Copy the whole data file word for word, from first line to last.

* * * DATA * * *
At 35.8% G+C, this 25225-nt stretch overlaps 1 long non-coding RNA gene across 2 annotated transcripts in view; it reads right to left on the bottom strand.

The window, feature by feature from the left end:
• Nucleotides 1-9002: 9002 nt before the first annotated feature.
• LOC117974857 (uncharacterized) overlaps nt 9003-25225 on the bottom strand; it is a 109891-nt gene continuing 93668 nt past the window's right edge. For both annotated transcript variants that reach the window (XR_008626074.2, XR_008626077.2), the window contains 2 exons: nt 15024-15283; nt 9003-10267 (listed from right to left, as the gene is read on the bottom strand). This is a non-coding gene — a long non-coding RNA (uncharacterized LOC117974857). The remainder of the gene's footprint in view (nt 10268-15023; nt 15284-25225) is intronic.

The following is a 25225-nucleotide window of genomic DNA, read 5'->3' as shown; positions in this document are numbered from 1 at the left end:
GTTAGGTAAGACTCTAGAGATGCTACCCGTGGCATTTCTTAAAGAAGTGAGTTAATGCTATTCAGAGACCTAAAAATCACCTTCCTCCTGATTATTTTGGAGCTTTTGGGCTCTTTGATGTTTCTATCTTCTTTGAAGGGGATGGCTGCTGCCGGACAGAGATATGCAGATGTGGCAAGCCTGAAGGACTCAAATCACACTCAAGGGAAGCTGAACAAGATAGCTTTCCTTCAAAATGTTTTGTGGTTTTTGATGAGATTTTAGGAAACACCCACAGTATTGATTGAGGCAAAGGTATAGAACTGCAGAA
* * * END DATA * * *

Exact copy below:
At 35.8% G+C, this 25225-nt stretch overlaps 1 long non-coding RNA gene across 2 annotated transcripts in view; it reads right to left on the bottom strand.

The window, feature by feature from the left end:
• Nucleotides 1-9002: 9002 nt before the first annotated feature.
• LOC117974857 (uncharacterized) overlaps nt 9003-25225 on the bottom strand; it is a 109891-nt gene continuing 93668 nt past the window's right edge. For both annotated transcript variants that reach the window (XR_008626074.2, XR_008626077.2), the window contains 2 exons: nt 15024-15283; nt 9003-10267 (listed from right to left, as the gene is read on the bottom strand). This is a non-coding gene — a long non-coding RNA (uncharacterized LOC117974857). The remainder of the gene's footprint in view (nt 10268-15023; nt 15284-25225) is intronic.

The following is a 25225-nucleotide window of genomic DNA, read 5'->3' as shown; positions in this document are numbered from 1 at the left end:
GTTAGGTAAGACTCTAGAGATGCTACCCGTGGCATTTCTTAAAGAAGTGAGTTAATGCTATTCAGAGACCTAAAAATCACCTTCCTCCTGATTATTTTGGAGCTTTTGGGCTCTTTGATGTTTCTATCTTCTTTGAAGGGGATGGCTGCTGCCGGACAGAGATATGCAGATGTGGCAAGCCTGAAGGACTCAAATCACACTCAAGGGAAGCTGAACAAGATAGCTTTCCTTCAAAATGTTTTGTGGTTTTTGATGAGATTTTAGGAAACACCCACAGTATTGATTGAGGCAAAGGTATAGAACTGCAGAA